Published October 19, 2010
Nadya Suleman’s fertility doctor implanted her with a dozen embryos in the pregnancy that gave her octuplets, a state attorney said yesterday, conflicting with Suleman’s assertions that only six embryos were implanted and two of them split.
Dr. Michael Kamrava’s action endangered the mother of 14 and violated national standards of care, Deputy Attorney General Judith Alvarado said at the Medical Board of California’s hearing to consider revoking or suspending the Beverly Hills physician’s license.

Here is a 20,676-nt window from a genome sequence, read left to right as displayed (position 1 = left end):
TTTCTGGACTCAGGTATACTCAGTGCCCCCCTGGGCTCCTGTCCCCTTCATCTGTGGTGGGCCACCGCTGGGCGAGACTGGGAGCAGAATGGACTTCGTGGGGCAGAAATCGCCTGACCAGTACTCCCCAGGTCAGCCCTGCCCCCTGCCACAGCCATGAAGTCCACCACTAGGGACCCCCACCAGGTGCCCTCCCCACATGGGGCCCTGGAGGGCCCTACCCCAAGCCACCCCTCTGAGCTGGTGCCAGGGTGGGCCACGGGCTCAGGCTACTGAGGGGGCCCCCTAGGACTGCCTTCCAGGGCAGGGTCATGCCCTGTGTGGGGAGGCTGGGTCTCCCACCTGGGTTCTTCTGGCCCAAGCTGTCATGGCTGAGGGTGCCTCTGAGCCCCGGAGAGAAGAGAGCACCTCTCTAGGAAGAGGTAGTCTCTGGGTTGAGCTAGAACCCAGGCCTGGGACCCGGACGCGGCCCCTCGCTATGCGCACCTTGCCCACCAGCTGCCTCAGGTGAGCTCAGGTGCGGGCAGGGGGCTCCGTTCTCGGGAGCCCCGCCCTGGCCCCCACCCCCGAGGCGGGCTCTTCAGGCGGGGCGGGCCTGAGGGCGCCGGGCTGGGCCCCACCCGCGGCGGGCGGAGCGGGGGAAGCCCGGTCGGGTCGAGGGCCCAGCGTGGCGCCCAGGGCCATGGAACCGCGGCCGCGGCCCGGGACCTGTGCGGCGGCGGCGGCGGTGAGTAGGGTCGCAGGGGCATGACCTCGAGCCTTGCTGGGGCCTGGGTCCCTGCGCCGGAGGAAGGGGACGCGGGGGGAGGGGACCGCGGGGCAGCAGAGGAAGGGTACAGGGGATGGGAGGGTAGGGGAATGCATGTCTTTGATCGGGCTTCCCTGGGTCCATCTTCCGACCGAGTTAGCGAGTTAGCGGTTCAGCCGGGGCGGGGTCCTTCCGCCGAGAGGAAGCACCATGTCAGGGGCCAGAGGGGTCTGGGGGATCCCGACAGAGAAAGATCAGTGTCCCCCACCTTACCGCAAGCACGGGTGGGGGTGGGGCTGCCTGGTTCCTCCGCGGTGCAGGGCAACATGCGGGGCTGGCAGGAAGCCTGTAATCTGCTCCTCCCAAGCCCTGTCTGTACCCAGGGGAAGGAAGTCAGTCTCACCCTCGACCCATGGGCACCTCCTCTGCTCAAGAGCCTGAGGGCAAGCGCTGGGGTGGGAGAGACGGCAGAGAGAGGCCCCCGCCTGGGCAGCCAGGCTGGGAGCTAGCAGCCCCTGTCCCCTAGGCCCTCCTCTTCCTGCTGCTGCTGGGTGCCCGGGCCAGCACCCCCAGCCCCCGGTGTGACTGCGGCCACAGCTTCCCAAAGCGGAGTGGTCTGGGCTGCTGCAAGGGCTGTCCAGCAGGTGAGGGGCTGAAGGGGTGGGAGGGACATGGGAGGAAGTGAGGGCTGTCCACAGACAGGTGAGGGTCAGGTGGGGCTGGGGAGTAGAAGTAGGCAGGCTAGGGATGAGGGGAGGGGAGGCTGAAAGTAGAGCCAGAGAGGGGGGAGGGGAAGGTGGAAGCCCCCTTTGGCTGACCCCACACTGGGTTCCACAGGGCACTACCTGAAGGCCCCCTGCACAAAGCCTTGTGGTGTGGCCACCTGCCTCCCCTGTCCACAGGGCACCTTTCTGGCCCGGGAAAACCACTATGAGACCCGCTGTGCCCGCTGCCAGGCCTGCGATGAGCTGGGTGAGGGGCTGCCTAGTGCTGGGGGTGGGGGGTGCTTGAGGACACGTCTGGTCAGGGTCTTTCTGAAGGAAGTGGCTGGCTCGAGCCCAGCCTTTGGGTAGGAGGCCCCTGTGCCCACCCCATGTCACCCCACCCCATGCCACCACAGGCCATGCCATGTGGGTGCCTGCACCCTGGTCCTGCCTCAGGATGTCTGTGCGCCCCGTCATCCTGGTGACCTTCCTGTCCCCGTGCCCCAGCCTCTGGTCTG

Kamrava "knew that a 12-embryo transfer was unsafe," Alvarado said in her opening statement. National guidelines issued by the American Society for Reproductive Medicine specify that no more than two embryos are to be used in in vitro treatments for a healthy woman under 35.
The board has set aside two weeks for the hearing to determine whether he was negligent.
Dr. Victor Y. Fujimoto, an expert witness for the medical board and director of the in vitro fertilization program at University of California, San Francisco, testified that 12 embryos or blastocysts transferred into a uterus is unheard of. He reviewed medical records from Suleman and other patients prior to testifying.